UPDATE: 06/06/11, 3:27 p.m.
Shell Oil Co. plans to build an ethylene plant, known as a "cracker," in the Appalachian region of the United States as part of its long-term plan to monetize natural gas, the company said June 6.
The cracker would process ethane from natural gas in the Marcellus field, which spans the Appalachian Basin, to produce ethylene, a primary petrochemicals feedstock.
The ethylene produced will likely be used in the production of polyethylene, a raw material used in various manufactured goods including packaging and adhesives.
Most of the polyethylene produced would be sold to manufacturers in the Northeast United States. Polyethylene demand in North America is expected to grow, the company said.
Shell said it plans to take advantage of abundant and affordable natural gas resources in the United States by extracting ethane and other natural gas liquids for petrochemicals production.
The company's plans also include developing shipping solutions for liquefied natural gas; utilizing gas-to-liquids technology to produce fuels, lubricants and chemicals; and gas-for-transport in markets focusing on heavy-duty vehicles, marine and rail transportation.
This fits well with our strategy to strengthen our chemicals feedstock advantage and would be another step in growing our chemicals business to meet the increasing demand for petrochemicals, said Ben van Beurden, Shell executive vice president for chemicals.
Shell is among a growing number of petrochemical producers tapping into increasing shale gas resources in North America.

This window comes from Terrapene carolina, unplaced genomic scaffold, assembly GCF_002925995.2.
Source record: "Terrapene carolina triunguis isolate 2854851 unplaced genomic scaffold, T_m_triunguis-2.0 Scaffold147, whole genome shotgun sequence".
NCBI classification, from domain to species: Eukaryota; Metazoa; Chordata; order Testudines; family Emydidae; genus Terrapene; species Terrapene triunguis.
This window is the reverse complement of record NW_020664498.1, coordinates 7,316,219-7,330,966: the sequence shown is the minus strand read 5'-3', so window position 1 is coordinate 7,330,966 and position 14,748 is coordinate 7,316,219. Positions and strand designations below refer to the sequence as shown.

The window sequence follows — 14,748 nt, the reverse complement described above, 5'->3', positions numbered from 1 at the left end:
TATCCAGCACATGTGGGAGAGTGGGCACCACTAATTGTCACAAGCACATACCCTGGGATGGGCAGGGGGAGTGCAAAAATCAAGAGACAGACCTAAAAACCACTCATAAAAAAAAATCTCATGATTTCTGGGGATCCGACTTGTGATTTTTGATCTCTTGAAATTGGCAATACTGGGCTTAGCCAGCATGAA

Dow Chemical Co. announced a plan on April 21 to build a new ethylene production plant in the Gulf Coast to take advantage of shale gas supplies in the Eagle Ford and Marcellus shale regions.
In addition, Bayer Corp. has said it's in discussions with chemicals companies that may be interested in building an ethane cracker at its industrial park in the Marcellus gas field.
Petrochemical expansion plans in the Marcellus region indicate the area contains a sufficient amount of ethane for more significant investments, says Kathryn Klaber, president and executive director of the Marcellus Shale Coalition, which represents gas-drilling companies in the region.
Shell and other petrochemical producers are tapping into the "wet gas" regions of the Marcellus field located in southwestern Pennsylvania, northern West Virginia and eastern Ohio.
About half of the liquids in the wet-gas region is ethane, which companies can convert into ethylene in a cracking facility, Klaber says.
Any petrochemical company looking to expand its market in the Northeastern United States is probably evaluating opportunities in the Marcellus region, Klaber says. Other chemicals producers are taking ethane from the Marcellus field to their existing operations in other areas, including the Gulf Coast to minimize their capital investments, Klaber says.
The developments point toward long-term availability of natural gas in the Marcellus field and other shale plays throughout the country, Klaber says.
But additional large-scale investments in the Marcellus field could be a challenge, says says Ron Gist, managing consultant at Purvin & Gertz, an energy consultancy based in Houston.
The facility Shell is pursuing would be a world-scale about one-million metric tons per year -- cracker with integrated derivative units. It's unlikely that there's room for more than one world-scale ethylene plant on the East Coast, Gist says.
"One more local cracker will pretty well absorb expected production in that region," he says. "I'll be surprised if there is another cracker."